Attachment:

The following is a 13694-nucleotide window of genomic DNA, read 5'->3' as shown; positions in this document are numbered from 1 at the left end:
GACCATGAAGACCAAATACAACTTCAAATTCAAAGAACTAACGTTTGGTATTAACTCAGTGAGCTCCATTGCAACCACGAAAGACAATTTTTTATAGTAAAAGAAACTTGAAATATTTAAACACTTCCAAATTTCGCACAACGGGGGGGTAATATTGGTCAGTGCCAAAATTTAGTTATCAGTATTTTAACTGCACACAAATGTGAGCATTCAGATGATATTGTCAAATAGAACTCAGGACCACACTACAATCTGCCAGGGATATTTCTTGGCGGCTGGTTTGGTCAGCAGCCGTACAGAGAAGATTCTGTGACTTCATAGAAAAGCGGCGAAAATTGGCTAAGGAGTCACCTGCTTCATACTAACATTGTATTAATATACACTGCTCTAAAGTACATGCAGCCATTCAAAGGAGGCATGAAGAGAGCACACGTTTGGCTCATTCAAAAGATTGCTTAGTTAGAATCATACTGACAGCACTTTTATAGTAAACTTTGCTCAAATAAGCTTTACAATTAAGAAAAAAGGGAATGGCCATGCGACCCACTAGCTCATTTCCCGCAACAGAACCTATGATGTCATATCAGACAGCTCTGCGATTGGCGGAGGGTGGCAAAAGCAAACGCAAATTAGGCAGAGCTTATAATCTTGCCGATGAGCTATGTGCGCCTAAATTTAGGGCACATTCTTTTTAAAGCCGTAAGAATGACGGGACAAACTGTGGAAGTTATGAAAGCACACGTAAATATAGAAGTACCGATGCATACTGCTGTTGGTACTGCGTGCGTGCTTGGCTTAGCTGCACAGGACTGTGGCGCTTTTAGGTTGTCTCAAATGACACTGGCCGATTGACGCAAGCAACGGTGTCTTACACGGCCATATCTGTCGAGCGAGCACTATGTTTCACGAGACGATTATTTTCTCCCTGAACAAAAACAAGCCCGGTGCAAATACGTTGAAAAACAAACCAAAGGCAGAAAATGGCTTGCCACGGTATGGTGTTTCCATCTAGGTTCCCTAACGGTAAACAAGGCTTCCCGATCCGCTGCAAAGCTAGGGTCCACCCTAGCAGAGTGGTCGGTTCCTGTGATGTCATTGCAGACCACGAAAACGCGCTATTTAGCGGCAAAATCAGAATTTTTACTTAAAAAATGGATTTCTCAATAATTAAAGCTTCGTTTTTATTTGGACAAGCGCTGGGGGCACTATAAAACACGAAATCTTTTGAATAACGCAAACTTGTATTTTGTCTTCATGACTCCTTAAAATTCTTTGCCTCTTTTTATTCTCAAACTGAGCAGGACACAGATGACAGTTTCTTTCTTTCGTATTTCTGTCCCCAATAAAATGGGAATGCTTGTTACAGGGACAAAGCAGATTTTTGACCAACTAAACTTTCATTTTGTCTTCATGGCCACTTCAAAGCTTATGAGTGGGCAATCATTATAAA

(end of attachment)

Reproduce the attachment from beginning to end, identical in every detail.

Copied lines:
The following is a 13694-nucleotide window of genomic DNA, read 5'->3' as shown; positions in this document are numbered from 1 at the left end:
GACCATGAAGACCAAATACAACTTCAAATTCAAAGAACTAACGTTTGGTATTAACTCAGTGAGCTCCATTGCAACCACGAAAGACAATTTTTTATAGTAAAAGAAACTTGAAATATTTAAACACTTCCAAATTTCGCACAACGGGGGGGTAATATTGGTCAGTGCCAAAATTTAGTTATCAGTATTTTAACTGCACACAAATGTGAGCATTCAGATGATATTGTCAAATAGAACTCAGGACCACACTACAATCTGCCAGGGATATTTCTTGGCGGCTGGTTTGGTCAGCAGCCGTACAGAGAAGATTCTGTGACTTCATAGAAAAGCGGCGAAAATTGGCTAAGGAGTCACCTGCTTCATACTAACATTGTATTAATATACACTGCTCTAAAGTACATGCAGCCATTCAAAGGAGGCATGAAGAGAGCACACGTTTGGCTCATTCAAAAGATTGCTTAGTTAGAATCATACTGACAGCACTTTTATAGTAAACTTTGCTCAAATAAGCTTTACAATTAAGAAAAAAGGGAATGGCCATGCGACCCACTAGCTCATTTCCCGCAACAGAACCTATGATGTCATATCAGACAGCTCTGCGATTGGCGGAGGGTGGCAAAAGCAAACGCAAATTAGGCAGAGCTTATAATCTTGCCGATGAGCTATGTGCGCCTAAATTTAGGGCACATTCTTTTTAAAGCCGTAAGAATGACGGGACAAACTGTGGAAGTTATGAAAGCACACGTAAATATAGAAGTACCGATGCATACTGCTGTTGGTACTGCGTGCGTGCTTGGCTTAGCTGCACAGGACTGTGGCGCTTTTAGGTTGTCTCAAATGACACTGGCCGATTGACGCAAGCAACGGTGTCTTACACGGCCATATCTGTCGAGCGAGCACTATGTTTCACGAGACGATTATTTTCTCCCTGAACAAAAACAAGCCCGGTGCAAATACGTTGAAAAACAAACCAAAGGCAGAAAATGGCTTGCCACGGTATGGTGTTTCCATCTAGGTTCCCTAACGGTAAACAAGGCTTCCCGATCCGCTGCAAAGCTAGGGTCCACCCTAGCAGAGTGGTCGGTTCCTGTGATGTCATTGCAGACCACGAAAACGCGCTATTTAGCGGCAAAATCAGAATTTTTACTTAAAAAATGGATTTCTCAATAATTAAAGCTTCGTTTTTATTTGGACAAGCGCTGGGGGCACTATAAAACACGAAATCTTTTGAATAACGCAAACTTGTATTTTGTCTTCATGACTCCTTAAAATTCTTTGCCTCTTTTTATTCTCAAACTGAGCAGGACACAGATGACAGTTTCTTTCTTTCGTATTTCTGTCCCCAATAAAATGGGAATGCTTGTTACAGGGACAAAGCAGATTTTTGACCAACTAAACTTTCATTTTGTCTTCATGGCCACTTCAAAGCTTATGAGTGGGCAATCATTATAAA